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The people who have complained about humidity last summer, etc. obviously have not experienced summer days on the east coast and don't know what ral humidity is. It is dry in California. There are days that can be a little sticky, but you probably won't even notice.
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Old 05-05-2007, 12:29 PM
 
Location: New Orleans, LA
675 posts, read 4,246,897 times
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But depending on where you are, it can get to be 100-115 regularly in the summertime.
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Old 05-06-2007, 12:33 PM
 
Location: The mountians of Northern California.
1,354 posts, read 5,743,949 times
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Northeast Calif has less then 10 humid days during the summer months. Some years its about 10, some years its 2-3. It all depends on thunderstorms. Last year there were some big storms that caused nearly a week of humidty. Otherwise its warm and dry.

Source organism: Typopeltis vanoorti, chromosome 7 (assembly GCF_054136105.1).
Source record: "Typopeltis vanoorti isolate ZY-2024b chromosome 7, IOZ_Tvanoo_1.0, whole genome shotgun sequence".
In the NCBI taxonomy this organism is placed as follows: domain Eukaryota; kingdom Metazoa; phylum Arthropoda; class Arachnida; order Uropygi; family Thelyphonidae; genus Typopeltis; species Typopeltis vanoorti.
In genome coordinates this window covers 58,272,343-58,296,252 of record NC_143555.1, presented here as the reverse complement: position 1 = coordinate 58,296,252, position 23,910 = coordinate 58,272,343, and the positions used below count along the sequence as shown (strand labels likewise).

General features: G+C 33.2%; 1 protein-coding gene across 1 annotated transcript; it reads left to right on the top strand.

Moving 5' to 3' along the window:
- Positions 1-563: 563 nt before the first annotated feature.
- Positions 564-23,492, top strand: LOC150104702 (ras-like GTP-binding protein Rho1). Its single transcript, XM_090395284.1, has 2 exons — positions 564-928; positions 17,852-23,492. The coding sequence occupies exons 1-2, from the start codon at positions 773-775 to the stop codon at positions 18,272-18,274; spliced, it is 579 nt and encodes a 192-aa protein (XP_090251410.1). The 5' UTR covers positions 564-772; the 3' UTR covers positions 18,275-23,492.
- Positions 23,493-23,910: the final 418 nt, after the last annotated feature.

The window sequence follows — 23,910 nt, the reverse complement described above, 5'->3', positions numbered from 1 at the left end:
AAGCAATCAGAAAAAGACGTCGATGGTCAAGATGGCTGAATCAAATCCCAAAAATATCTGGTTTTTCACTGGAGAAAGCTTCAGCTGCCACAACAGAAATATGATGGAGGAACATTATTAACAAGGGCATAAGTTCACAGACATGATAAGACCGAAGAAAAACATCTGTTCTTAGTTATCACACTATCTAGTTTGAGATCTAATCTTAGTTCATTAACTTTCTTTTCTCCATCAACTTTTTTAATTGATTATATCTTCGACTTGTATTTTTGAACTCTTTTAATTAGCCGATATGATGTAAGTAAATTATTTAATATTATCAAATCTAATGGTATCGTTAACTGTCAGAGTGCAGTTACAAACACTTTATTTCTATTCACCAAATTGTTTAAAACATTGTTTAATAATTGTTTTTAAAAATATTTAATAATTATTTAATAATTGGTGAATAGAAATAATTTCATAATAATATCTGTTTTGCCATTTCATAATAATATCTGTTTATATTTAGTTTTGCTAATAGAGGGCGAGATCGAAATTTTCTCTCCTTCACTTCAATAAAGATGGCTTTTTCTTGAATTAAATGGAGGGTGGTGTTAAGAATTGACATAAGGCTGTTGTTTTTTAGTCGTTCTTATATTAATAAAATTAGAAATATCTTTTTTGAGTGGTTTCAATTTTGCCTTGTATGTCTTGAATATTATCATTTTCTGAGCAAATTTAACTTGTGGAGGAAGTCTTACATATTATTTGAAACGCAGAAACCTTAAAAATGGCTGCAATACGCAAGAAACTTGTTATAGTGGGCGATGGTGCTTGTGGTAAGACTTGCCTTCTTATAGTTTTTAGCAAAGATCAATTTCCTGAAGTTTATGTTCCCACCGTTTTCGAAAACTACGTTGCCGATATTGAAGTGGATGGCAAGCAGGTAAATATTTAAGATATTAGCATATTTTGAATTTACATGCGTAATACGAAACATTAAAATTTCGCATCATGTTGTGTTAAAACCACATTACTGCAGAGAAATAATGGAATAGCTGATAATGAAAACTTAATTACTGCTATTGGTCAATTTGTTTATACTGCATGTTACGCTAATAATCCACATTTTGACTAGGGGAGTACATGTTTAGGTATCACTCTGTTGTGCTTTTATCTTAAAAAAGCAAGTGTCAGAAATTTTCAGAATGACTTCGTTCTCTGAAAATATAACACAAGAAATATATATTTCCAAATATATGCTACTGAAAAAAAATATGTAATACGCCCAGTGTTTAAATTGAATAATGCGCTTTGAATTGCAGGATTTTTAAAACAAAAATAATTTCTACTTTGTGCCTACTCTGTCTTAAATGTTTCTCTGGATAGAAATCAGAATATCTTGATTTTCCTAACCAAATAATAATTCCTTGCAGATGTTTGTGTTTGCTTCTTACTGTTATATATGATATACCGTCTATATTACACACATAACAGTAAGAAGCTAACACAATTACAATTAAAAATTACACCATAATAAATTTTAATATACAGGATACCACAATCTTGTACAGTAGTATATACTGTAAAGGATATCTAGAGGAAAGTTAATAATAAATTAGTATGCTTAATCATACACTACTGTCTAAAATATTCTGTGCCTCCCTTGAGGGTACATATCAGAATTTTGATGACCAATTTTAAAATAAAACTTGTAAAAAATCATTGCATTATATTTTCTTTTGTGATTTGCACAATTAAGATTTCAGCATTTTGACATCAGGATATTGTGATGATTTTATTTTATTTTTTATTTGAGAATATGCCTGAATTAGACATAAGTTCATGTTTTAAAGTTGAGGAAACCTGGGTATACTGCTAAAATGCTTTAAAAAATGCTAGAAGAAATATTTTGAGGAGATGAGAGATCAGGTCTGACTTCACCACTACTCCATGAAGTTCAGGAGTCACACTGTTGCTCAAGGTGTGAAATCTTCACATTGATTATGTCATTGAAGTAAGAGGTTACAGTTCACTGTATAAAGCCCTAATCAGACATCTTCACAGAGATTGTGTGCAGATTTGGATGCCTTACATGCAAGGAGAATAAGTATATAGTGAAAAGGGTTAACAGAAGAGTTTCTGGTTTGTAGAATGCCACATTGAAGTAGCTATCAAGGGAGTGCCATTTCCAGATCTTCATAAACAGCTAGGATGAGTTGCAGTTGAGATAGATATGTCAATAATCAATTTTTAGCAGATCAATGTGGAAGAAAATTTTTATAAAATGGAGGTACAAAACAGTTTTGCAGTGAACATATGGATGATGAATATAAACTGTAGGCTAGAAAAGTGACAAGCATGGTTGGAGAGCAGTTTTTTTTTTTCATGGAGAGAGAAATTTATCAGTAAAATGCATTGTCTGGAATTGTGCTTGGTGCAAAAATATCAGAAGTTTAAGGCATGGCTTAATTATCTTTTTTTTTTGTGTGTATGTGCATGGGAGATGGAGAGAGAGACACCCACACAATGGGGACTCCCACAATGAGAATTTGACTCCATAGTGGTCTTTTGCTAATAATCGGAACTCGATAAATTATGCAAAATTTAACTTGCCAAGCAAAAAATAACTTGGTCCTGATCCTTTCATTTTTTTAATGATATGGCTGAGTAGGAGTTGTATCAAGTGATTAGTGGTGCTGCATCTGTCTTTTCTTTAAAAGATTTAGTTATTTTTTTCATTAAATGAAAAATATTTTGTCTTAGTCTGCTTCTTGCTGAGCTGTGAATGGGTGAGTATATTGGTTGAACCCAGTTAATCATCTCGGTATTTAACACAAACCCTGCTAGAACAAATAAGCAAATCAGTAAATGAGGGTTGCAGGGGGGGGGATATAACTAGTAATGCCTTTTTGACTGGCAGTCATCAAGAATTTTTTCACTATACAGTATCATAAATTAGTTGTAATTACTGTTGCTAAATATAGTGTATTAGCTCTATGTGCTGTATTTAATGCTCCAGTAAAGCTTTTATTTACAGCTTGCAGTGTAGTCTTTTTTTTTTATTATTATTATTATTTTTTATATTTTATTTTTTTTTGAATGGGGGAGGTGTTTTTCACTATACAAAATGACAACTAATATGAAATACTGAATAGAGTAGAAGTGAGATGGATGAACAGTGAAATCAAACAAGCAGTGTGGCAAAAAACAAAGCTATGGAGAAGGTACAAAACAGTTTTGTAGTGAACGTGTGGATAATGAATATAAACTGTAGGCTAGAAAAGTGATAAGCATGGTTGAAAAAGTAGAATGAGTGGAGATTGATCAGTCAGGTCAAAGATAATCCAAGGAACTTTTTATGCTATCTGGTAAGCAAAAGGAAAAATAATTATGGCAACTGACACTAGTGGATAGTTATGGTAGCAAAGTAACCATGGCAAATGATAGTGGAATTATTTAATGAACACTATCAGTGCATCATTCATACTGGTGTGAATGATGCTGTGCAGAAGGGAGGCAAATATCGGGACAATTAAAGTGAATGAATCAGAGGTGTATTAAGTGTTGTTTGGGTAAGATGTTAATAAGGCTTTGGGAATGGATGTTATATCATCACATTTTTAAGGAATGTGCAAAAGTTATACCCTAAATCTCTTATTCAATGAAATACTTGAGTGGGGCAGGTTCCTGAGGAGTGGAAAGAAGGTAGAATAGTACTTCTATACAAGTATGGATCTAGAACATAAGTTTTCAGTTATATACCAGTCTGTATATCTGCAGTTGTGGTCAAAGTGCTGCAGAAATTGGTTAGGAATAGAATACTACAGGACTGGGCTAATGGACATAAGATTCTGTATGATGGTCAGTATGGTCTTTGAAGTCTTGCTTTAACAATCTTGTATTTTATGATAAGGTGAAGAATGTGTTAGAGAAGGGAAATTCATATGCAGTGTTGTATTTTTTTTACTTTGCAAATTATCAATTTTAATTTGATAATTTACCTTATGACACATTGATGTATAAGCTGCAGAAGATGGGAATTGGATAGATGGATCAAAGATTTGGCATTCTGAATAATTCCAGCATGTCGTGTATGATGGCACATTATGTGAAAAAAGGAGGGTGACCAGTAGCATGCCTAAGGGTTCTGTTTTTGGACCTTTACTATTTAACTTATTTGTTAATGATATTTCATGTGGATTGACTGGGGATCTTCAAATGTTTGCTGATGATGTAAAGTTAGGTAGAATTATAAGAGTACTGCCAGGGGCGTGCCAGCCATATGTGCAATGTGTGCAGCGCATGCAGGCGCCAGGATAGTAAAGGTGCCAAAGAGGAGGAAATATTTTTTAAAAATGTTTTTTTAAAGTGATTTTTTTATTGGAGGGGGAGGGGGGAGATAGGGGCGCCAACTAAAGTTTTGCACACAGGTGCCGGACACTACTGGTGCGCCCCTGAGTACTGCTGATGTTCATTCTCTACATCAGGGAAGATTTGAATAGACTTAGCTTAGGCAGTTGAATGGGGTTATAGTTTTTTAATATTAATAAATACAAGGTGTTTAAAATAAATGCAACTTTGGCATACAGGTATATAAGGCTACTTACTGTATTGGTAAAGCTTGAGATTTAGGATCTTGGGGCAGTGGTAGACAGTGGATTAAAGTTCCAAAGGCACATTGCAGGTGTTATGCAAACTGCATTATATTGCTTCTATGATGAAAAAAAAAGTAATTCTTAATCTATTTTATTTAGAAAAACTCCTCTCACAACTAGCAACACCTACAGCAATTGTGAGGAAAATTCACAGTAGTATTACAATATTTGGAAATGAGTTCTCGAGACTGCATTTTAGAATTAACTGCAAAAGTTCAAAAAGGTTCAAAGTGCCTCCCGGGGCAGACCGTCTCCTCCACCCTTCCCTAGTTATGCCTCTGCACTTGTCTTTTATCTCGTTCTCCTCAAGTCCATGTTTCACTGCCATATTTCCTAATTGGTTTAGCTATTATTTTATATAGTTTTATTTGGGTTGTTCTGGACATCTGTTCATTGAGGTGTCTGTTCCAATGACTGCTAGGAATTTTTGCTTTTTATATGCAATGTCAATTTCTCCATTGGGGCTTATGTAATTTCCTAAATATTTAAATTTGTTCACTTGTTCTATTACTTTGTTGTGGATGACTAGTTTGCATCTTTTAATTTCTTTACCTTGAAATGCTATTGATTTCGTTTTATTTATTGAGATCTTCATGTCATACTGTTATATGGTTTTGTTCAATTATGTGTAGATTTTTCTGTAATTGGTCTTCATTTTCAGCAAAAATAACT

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Old 05-06-2007, 01:24 PM
 
2,652 posts, read 7,785,188 times
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Quote:
Originally Posted by bkeast View Post
Another poster from Northern California had commented on a different thread how it gets humid there. I wouldn't know, as I've only lived in Southern California; but, if you're thinking of anywhere in California besides the Southern part, you may want to look into that.


I'm in the Bay Area, originally from Iowa, have lived in Boston, and it does not get humid here. Even on the few days last year when the news said it would be humid, I didn't notice it. It's nothing compared to Iowa's humidity. Weather here is perfect 90% of the time.
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Old 05-07-2007, 08:33 AM